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The Wealthy Are Accumulating

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It is quite clear that wealthy people are desperate to get their cash into any assets at the moment.

I know london upmarket property doesn't speak for the rest of the UK but I am seeing the "future" wealthy starting to accumulate too.

By future wealthy I mean people who are currently not wealthy but possibly will be in the future. These people have taken a paper hit to the value of their homes/stocks and shares etc. however the hit has not actually had any affect on them. They are often young and starting to get married. When they get married neither sell their properties and instead rent them out and buy another one together.

Of course, a simple increase in interest rates would bring a sudden stop to this behaviour and I believe that this is the major fly in the ointment of house price crash now.

If interest rates stay low for 10 years we could have a very slow real drop in property in prices. We could always go the way of Japan but that would require british people to start living like japanese people which seems highly unlikely.

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It is quite clear that wealthy people are desperate to get their cash into any assets at the moment.

Can't deny that. One recent example from the South East Brighton sub forum quoted below. Not every wealthy person has been making a desperate dash for assets. We'll see who remains wealthy in a few years, who becomes poor, and if others not prepared to pay current prices ever get opportunity to buy at homes at value for money prices.

We've now had a few years where people have fear for the safety of their savings held in bank deposits. A fear that overnight they could lose all their savings. People hearing what Alastair Darling, or was it Brown, saying they were hours from all the cash machines running out of money. Partly I think that's been a catalyst for people still freely spending their income and savings, which might suit BoE's purpose. And resentment at low interest rates for savers on deposits, with many savers thinking they are smart and can better it in other investments.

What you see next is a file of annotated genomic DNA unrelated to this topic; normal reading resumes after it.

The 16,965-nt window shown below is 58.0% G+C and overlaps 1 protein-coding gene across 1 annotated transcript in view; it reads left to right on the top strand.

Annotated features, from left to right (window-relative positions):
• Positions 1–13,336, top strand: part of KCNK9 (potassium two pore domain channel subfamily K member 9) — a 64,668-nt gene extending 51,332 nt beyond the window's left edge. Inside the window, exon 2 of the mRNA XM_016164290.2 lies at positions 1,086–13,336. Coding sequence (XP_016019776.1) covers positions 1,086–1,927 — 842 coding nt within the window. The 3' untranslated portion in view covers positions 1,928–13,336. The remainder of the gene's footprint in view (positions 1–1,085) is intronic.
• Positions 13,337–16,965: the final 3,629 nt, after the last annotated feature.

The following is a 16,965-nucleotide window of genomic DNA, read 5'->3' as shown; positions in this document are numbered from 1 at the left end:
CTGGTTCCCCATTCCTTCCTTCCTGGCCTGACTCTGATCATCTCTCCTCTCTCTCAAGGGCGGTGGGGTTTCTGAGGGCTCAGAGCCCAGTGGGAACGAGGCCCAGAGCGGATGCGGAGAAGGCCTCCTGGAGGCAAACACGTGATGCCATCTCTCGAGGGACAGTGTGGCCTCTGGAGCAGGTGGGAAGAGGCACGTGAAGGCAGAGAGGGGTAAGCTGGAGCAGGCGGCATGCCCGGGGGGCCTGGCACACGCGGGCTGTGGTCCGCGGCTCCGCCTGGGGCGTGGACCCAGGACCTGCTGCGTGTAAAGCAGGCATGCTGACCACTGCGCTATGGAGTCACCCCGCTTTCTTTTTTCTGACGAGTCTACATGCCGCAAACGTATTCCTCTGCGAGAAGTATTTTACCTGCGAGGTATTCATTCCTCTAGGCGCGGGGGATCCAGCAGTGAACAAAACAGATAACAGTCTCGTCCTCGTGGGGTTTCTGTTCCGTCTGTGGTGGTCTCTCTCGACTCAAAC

With recent stories the BoE would allow banks to fail, it's possible we might see a final flurry of people buying houses at big big prices, which I think has been manifest anyway during the few years. What you describe as accumulation, I see as wealth destruction.

What happens when the wealth money trickles to nothing with no buyers at old asking prices. We're not far off that time now now are we. There are very few buyers out there. Only the few buying at prices are preventing a massive house price crash.

Markets are not reasonable RB. A reasonable fall in value? It doesn't matter what most people think about house prices being stable or going up, and not falling by much. Markets don't always follow what is expected by the majority. They also do not function in ways Gordon Brown thinks, to serve society.

Place up the road from me was bought in 2006 for £650k and went on the market last year for £1.25m. I met the couple who bought it a few weeks back. Nice retired couple in their 80's from London who wanted a place for a weekend once a month. They managed to knock the vendor down to £1m by paying cash. After all, they told me, the money wasnt earning anything in the bank.

What two 80 year olds need with a 4 bedroom detached house I'm not quite sure. They haven't visited much since they bought the place as the old boy can't even get down the stairs to the front door bless him.

http://www.housepric...c=50475&st=2960